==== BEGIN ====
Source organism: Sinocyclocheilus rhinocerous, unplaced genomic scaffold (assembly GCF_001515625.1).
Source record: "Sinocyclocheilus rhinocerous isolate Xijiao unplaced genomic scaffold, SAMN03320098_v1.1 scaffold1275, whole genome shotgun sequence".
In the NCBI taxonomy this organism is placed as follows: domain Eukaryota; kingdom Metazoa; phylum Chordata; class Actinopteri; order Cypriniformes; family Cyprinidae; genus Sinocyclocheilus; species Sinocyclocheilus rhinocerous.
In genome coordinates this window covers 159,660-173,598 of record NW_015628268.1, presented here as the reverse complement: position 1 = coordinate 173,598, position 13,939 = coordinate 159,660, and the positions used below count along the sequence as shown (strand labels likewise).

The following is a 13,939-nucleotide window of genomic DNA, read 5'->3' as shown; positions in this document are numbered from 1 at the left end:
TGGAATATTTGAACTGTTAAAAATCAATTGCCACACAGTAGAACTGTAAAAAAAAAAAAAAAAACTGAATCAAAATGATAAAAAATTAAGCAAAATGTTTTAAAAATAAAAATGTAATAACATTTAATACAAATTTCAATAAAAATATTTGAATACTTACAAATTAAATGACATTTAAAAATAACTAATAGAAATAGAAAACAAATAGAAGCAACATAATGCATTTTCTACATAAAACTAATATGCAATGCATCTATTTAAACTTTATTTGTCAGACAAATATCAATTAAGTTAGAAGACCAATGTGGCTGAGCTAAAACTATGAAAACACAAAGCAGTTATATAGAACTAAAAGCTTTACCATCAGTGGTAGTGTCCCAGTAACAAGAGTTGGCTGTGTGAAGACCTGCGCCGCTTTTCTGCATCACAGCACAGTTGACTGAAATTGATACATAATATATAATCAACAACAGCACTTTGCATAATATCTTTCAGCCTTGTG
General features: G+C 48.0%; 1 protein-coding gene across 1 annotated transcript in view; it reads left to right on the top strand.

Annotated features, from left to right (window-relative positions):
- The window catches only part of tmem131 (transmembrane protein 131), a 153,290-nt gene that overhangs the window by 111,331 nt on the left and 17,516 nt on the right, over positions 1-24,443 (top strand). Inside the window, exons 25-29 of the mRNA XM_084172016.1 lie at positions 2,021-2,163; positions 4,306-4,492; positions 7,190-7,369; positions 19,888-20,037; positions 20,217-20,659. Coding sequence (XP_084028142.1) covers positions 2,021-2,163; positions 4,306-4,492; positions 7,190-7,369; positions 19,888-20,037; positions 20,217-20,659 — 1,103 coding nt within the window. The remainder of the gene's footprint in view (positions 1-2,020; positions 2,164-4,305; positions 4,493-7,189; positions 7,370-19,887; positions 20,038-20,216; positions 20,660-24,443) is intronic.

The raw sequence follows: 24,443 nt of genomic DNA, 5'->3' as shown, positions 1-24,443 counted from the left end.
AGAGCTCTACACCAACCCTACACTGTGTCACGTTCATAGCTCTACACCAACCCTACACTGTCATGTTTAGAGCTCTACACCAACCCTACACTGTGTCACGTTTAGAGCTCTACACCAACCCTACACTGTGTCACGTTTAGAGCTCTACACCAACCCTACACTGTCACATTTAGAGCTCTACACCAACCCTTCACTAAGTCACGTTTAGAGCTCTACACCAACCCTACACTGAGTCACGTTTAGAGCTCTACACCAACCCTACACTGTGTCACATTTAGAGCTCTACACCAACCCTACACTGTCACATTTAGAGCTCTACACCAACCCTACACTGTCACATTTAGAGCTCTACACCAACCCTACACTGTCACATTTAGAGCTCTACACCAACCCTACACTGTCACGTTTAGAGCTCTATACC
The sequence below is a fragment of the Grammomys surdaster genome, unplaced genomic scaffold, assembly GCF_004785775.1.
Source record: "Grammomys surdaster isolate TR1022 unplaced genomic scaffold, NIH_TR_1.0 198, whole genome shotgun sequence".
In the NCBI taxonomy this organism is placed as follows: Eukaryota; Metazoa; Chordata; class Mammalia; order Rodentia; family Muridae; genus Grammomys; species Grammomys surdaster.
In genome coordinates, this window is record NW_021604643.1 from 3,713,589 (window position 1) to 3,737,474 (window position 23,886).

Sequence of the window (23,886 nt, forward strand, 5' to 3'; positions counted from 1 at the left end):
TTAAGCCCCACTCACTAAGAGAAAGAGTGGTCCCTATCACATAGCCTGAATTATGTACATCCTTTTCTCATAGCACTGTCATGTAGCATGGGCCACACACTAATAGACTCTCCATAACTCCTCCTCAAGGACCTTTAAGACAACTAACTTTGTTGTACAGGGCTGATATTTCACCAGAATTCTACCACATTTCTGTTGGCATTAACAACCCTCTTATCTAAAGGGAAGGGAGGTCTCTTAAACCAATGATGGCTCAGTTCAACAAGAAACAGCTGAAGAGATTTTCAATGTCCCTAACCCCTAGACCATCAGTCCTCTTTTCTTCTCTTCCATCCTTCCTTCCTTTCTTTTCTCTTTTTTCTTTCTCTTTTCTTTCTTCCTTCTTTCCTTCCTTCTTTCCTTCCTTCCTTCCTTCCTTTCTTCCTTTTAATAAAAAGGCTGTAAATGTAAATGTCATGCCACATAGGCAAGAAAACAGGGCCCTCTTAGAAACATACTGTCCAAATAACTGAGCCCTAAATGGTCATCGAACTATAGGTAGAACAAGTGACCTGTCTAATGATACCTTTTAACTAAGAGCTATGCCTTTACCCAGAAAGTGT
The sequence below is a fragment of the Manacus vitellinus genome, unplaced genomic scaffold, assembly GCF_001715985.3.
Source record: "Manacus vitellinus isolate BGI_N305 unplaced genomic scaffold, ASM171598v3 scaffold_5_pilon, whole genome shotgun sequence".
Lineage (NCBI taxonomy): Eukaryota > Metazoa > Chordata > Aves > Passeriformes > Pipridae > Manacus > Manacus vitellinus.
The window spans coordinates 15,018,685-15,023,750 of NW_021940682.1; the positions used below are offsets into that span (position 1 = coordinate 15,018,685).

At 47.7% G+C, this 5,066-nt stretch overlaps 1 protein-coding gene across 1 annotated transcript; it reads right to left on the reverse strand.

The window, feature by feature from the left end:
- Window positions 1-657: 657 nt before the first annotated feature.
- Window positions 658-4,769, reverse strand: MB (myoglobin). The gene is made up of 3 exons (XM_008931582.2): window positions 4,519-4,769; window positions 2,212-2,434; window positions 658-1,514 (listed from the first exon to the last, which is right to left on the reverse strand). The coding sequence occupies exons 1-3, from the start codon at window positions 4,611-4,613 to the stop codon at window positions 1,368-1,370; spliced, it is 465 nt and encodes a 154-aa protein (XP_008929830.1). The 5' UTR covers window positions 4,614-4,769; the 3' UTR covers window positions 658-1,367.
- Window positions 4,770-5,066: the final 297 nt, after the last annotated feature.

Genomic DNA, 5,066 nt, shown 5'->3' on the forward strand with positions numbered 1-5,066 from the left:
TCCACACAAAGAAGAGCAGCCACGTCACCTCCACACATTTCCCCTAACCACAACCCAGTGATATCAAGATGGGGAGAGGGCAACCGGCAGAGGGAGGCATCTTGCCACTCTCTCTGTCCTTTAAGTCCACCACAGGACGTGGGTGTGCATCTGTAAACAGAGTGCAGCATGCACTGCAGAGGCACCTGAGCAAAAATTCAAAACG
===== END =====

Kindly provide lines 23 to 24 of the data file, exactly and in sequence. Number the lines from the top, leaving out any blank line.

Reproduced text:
The window, feature by feature from the left end:
- Window positions 1-657: 657 nt before the first annotated feature.